“He heals the brokenhearted and binds up their wounds” (Psalm 147:3)
When we suffer a loss of a loved one, the emotions can be overwhelming. Yet stressful, when others expect us to behave in a specific manner that is deemed appropriate for them or want us to do things their way. I recently lost my aunt due to complications from surgery. After her passing, I began to have dreams about my father, who was her brother, and became concerned about her daughter. I was close to my father and took it hard when he died because I was not ready for him not to be in my life anymore. We were at the beginning of an adult relationship; I was getting to know the man, not just the father. My aunt and her daughter reminded me of that relationship. My cousin’s silence on social media as the news hit of her mother’s passing indicated that she needed time to process her loss. Time was something I needed when my father passed, but could not get it. I was surrounded by loved ones expecting me to behave the way they thought I would because of my loving relationship with my father.
Although my father prepared me for that moment, I didn’t want to hear it until it happened and found that I was the one who was lost. I could not process his loss sufficiently or I was in denial; I suffered a mental breakdown of hysteria because I felt like he left me. My world had come crumbling down! I wanted to go with him. After being strapped so tight to a bed and overly medicated in the hospital where he had passed made it even worst for me because I did not like hospitals or being in one either. Family members surrounding me, talking at me and making suggestions, it all just sounded like noise. Then, my uncle showed up and carried me out of the hospital, drove me around with no particular place in mind; we just drove. He rescued me! He did not pressure me to talk, he said, “where do you want to go?” I said, “to my father’s van.” We sat in the van in silence until I was ready to drive it home. This time with my uncle was the moment I was able to process my loss. My uncle made me feel safe enough to accept and grieve my father’s death.
There is no one way to grieve! We experience grief in many ways. Friends and family supporting the one grieving should follow that person’s lead. Resist judging whether they seem to be insufficiently sad or dwelling in grief too long. Sometimes others’ presence may be all we need even during our moments of chaos and responding with compassion, recognizing that I am entitled to be angry or numb. Sometimes we just want those around us to listen, ask questions, and share memories; this confirms the depth and validity of our feelings that can help in the healing process. Sometimes being left alone is all we want because often those around us do not acknowledge our form of grief. In other words, at a time when the pain is at its highest, others make us feel that we do not have permission to experience our grief. Either way, follow the lead unless their actions cause for further assessment.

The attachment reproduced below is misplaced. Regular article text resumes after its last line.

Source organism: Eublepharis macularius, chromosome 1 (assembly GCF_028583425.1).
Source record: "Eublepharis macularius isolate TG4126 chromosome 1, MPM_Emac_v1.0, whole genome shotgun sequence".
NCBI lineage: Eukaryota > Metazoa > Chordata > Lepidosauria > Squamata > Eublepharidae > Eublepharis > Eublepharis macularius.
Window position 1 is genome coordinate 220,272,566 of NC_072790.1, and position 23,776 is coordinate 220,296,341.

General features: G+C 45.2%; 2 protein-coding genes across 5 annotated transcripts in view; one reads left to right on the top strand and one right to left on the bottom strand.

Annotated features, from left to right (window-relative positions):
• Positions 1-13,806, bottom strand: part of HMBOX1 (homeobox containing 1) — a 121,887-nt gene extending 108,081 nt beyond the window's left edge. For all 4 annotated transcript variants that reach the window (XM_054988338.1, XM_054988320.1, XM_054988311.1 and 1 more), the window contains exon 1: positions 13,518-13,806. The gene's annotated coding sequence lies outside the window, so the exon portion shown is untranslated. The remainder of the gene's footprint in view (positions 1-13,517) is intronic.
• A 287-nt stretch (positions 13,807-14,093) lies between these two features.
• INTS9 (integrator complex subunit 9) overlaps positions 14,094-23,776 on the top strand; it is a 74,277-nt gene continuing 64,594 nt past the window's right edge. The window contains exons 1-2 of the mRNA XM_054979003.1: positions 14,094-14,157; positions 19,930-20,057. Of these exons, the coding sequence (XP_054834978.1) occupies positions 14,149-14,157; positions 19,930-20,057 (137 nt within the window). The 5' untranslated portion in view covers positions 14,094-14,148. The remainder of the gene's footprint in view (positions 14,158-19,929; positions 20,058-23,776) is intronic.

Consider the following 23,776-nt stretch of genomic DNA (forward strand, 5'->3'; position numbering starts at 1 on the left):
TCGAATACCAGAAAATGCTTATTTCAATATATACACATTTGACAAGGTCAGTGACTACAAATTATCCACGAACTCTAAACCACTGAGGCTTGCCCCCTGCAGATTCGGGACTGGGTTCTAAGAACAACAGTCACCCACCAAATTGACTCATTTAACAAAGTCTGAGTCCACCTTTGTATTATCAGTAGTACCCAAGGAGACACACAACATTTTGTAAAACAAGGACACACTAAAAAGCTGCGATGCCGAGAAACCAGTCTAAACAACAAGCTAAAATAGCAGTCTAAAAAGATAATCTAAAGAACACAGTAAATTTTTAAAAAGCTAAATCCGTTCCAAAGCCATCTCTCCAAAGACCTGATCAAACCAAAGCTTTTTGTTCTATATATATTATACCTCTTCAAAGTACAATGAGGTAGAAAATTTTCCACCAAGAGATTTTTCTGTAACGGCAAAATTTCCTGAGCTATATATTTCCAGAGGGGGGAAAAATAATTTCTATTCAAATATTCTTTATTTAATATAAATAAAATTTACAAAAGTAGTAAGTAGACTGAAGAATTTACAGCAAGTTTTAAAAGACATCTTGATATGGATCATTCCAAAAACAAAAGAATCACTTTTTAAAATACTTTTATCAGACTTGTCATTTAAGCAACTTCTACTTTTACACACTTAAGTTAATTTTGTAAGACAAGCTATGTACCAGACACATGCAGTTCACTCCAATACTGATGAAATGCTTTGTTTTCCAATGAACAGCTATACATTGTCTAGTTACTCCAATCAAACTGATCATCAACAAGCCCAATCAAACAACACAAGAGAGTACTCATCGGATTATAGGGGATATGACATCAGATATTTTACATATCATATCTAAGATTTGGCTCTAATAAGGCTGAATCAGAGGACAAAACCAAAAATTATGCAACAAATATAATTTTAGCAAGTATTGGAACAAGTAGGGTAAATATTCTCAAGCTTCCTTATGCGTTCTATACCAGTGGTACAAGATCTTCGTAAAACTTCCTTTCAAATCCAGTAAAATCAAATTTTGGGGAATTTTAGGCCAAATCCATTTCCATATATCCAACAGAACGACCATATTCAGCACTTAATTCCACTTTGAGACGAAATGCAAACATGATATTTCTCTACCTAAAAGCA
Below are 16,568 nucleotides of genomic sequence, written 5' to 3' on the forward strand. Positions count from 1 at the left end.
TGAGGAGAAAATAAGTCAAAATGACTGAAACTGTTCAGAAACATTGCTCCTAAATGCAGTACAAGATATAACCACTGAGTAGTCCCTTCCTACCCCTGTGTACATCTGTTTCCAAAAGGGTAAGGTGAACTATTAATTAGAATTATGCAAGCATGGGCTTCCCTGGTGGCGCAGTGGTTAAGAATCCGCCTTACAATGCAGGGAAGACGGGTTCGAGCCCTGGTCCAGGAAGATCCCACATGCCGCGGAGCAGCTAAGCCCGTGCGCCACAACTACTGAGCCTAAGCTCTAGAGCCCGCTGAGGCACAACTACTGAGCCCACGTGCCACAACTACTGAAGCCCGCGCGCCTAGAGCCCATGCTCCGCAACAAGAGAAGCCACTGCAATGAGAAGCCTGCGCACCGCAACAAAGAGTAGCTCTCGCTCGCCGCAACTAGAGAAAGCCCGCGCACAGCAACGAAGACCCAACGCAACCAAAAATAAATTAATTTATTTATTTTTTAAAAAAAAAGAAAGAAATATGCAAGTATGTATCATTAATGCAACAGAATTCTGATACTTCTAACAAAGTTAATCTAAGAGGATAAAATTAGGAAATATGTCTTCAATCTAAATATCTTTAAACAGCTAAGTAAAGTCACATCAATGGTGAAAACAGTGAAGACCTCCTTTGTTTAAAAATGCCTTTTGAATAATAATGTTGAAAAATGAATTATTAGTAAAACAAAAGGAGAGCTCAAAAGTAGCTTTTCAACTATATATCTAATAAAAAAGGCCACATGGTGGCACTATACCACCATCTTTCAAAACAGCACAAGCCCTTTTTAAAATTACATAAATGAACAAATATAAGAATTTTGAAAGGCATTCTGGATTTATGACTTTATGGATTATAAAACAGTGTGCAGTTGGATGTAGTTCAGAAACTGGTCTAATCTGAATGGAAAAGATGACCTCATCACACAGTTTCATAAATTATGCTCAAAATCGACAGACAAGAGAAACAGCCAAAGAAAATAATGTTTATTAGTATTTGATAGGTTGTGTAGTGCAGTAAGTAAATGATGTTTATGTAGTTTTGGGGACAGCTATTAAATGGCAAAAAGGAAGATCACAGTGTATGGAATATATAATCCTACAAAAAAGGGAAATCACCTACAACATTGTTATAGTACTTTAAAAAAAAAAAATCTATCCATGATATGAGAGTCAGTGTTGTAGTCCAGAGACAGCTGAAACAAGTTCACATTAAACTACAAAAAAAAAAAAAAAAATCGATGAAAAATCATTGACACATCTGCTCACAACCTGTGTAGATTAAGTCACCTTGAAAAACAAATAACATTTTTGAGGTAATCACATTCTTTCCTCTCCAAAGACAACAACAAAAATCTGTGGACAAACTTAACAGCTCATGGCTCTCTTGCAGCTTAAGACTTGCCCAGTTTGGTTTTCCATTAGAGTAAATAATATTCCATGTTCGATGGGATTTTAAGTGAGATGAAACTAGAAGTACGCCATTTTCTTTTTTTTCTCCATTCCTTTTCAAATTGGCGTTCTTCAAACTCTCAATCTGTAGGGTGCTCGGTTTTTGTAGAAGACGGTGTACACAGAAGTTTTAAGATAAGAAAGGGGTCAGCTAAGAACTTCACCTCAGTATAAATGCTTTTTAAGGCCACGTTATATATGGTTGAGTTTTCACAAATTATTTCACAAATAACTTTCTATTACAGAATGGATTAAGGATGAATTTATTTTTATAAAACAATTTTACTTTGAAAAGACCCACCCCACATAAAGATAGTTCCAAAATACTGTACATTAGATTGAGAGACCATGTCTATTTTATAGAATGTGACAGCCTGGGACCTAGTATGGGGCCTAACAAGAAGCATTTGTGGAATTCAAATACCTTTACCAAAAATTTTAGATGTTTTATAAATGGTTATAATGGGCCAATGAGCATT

“Blessed are those who mourn, for they shall be comforted” (Matthew 5:4)
Processing the loss of loved ones may take some time or possibly even years. After 31 years since my father passed, the loss of my aunt has me grieving his loss all over again. The emotions of sadness, despair, longing, anger, and frustration awakened in me. At times, grief and sorrow can be so heavy and paralyzing that we begin to believe that we will not ever overcome it. However, my greatest hope is in Christ, Jesus! Loss of loved ones is not comfortable; nevertheless, it can provide incredible strength during this challenging time that can leave an amazing mark in our lives for precious memories. When we allow God to ease our pain and comfort us, it enables us to keep the positive memories alive and move us towards gratefulness for the blessings in our past, present, and future. The Lord’s compassion for us compels Him to weep with those who mourn, and afterward, He restores our joy. God’s love never fails! We may have ups and downs, but we must not put unrealistic demands on ourselves for healing instead allow ourselves the time to heal. In the beginning, it tends to be rougher, and the lows may be deeper and longer. Sometimes the difficult periods should become less intense and shorter as time goes by, but it takes time to work through a loss. My father passed a week before Christmas, which made it difficult to celebrate because of a strong sense of grief. Over time, after I had grandchildren, I began to celebrate it again with joy because my father seemed to enjoy that time of year, and I wanted my grandchildren to experience it.